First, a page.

With 400 miles of trails, stunning Selkirk Mountains terrain and an ardent snowmobiling community, Priest Lake is a top destination for snowcatters
Reprinted from Sandpoint Magazine. 936 words
By Billie Jean Plaster
Priest Lake on the west side of the Selkirk Mountains known in summer for the exceptional beauty of its lake is fast becoming renown in winter as a snowmobiler's mecca.
Besides thousands of acres of open country all the way to the Canadian border there are up to 400 miles of groomed trails for snowmobilers to explore. Locals agree the best riding is at the north end of the lake, where groomed trails lead snowmobilers into the backcountry bowls of the Selkirks.
"The north trailhead system sends you into the heart of snowmobiling country," said Mike Szybnski, a local snowmobiler and part of the family-run Elkins Resort. "It's quite spectacular. You can reach areas here in the winter that you can't reach in the summer."
"The views are just awesome up on the trails," added Dorothy Benscoter, one of the owners at nearby Grandview Resort. "You can see both ends of the lake from the mountain tops on the groomed trails."
Both Elkins and Grandview at Reeder Bay on the north end of the lake cater to snowmobilers. Elkins opens its restaurant and bar on the weekends, and keeps the store open the rest of the time. Likewise, Grandview has a restaurant and bar open on the weekends, except for the holiday season when they are open daily. For guests without their own sleds, both Elkins and Grandview offer rentals at their lodges through Indian Creek Resort. Both resorts offer snowmobile gas. Szybnski and his father-in-law Bob Davis, who is chairman of the Priest Lake Groomer Association, are both available at Elkins for advice on snowmobiling in the area; phone 443-2432. The Grandview can be reached at 443-2433.
The Nordman Store on Highway 57 at Nordman is also a good place to embark on a trip and to get advice. They offer parking areas for snowmobilers and services such as gas, food and supplies. Also at the store, Grooming Coordinator Randy Votava can give updates on grooming. Phone 443-2538.
About five miles south of Nordman at Luby Bay, Hill's Resort is another haven for snowmobilers. A full-service resort, Hill's has a restaurant and lounge open on weekends, snowmobile gas and on-site sled rentals through Four Seasons Rental. Lodging and snowmobile rental packages are available. Access to groomed trails is easy from Hill's; in fact, it's sled-in, sled-out. One of the active members of the grooming association, Craig Hill, who co-owns the family-owned resort, is at the resort when he's not on the trails himself, and is available for advice. Phone 443-2551.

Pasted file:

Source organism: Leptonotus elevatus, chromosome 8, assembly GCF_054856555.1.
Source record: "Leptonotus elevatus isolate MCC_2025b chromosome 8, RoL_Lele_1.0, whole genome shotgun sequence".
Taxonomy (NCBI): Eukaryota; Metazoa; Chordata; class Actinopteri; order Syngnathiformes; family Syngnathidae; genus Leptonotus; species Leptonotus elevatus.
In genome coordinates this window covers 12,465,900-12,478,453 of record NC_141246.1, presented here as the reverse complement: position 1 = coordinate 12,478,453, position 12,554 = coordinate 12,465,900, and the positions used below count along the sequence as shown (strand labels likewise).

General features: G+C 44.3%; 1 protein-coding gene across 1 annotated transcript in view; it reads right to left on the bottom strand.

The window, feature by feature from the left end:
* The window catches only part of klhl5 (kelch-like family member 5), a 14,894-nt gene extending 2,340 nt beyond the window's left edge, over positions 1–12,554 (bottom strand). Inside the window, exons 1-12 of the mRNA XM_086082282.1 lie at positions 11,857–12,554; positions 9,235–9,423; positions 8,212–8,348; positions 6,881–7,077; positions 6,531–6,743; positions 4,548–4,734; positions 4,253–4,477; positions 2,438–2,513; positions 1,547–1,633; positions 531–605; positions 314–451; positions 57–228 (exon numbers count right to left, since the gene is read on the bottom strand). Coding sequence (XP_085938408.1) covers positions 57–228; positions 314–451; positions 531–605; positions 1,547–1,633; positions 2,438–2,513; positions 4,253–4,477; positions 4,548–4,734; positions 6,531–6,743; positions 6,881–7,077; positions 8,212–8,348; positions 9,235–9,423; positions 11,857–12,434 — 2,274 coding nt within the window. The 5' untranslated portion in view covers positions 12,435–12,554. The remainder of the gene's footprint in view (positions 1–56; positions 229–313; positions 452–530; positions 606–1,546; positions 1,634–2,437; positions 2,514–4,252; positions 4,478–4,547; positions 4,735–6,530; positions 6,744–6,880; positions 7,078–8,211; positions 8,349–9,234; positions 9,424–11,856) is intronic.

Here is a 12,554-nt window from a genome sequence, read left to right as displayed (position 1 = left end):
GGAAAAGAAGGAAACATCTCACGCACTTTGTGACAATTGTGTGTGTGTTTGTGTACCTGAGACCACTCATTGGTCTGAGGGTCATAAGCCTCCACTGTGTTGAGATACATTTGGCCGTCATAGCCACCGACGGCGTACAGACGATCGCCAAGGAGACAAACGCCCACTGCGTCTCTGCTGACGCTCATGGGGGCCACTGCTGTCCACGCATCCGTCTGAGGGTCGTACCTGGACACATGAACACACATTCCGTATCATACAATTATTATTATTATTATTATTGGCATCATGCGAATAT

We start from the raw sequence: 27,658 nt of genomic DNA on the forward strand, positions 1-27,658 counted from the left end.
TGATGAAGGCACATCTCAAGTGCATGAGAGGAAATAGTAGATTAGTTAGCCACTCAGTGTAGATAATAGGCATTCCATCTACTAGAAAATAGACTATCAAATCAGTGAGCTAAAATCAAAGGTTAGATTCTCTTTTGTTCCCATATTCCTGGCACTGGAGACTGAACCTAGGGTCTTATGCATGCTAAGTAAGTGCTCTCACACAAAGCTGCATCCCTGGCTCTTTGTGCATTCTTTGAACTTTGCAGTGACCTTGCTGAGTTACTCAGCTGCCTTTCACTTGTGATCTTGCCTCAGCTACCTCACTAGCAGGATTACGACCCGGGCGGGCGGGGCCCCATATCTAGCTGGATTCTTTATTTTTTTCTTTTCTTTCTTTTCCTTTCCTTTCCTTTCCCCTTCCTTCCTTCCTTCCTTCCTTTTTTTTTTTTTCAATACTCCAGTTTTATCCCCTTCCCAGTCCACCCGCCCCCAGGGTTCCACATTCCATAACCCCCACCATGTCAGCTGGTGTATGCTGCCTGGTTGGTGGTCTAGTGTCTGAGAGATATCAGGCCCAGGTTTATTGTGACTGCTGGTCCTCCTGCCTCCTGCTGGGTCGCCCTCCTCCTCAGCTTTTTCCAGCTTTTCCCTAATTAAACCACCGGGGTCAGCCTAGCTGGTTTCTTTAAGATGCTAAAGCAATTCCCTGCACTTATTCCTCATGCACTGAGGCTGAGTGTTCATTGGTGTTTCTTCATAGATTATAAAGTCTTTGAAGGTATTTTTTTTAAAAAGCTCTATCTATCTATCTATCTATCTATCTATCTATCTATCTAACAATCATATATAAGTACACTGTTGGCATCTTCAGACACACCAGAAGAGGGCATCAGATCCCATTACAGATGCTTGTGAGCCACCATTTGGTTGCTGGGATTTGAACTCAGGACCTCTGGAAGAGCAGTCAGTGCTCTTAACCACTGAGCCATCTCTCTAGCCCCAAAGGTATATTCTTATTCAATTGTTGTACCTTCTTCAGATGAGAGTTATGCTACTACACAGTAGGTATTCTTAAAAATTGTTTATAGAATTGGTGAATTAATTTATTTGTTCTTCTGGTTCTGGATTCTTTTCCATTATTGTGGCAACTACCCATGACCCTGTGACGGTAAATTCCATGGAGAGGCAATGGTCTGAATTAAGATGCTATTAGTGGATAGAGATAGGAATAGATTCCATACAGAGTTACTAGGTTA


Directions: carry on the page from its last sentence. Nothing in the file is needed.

On the east side of the lake, snowmobilers can alight at Priest Lake State Park., where there is free entrance and camping tent or RV in winter. From the park, groomed trails lead all around the lake, except where logging activity may prohibit trail use.
Park Manager Larry Townsend gathers the latest information on grooming conditions and posts it every day on the park's answering machine; phone 443-2200 for the grooming update. Snowmobilers can also tune in to radio station KMJY, FM 104.9 and AM 700, for grooming reports on Fridays and Saturdays at 8:45 a.m. Townsend said the groomed trails on the east side are perfect for novice snowmobilers, while the experienced riders may want to take the groomed trails to reach the open areas north of Upper Priest Lake. The park opens a store on the weekends for food and fuel.
Nearby at the southeast corner of the lake, the Inn at Priest Lake in Coolin offers snowmobile packages to guests. Snowcatters can leave right from the Inn to get into the trail system. Phone 443-2121.
The season for snowmobiling on groomed trails opens in mid-December after hunting season ends, which is when groomers start hitting the trails. They groom as late as March, depending on snow conditions.
The volunteer-powered Priest Lake Groomer Association orchestrates the grooming program. If you're from out-of-state, you can help the association by purchasing an Idaho snowmobile license. Of the $16.50 paid for the license, 85 percent will go to the area you designate. Or, you can choose to give the association a donation directly. For more on the association, contact Davis at Elkins Resort.
Snowmobile service is available at Priest Lake Yamaha & Polaris on Highway 57 in Priest Lake, phone 443-2415. For advice and rentals, try Four Seasons at one of three locations: Nordman Store, Hill's Resort or Action Marine NW at Priest Lake, phone 443-3883. New this year, guided snowmobile tours will be offered by Priest Lake Outdoor Adventures, 443-5601.
The association distributes a snowmobile trail map at many locations around the lake. It costs $1 and is essential for snowmobilers not familiar with the area.
The locals sometimes jokingly say that God lives at Priest Lake. Once you see the awesome scenery yourself, you'll know what they mean.
Sandpoint Magazine Senior Editor Billie Jean Plaster has been enjoying winters around here for most of her 26 tender years.
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COPYRIGHT 1996 by Keokee Co. Publishing, Inc., of Sandpoint, Idaho. Reprinted from the Winter 1996 edition of Sandpoint Magazine. Sandpoint Magazine is published twice a year, in Winter and Summer editions, by Keokee Co. Publishing, Inc. Call 1-800-880-3573 to subscribe.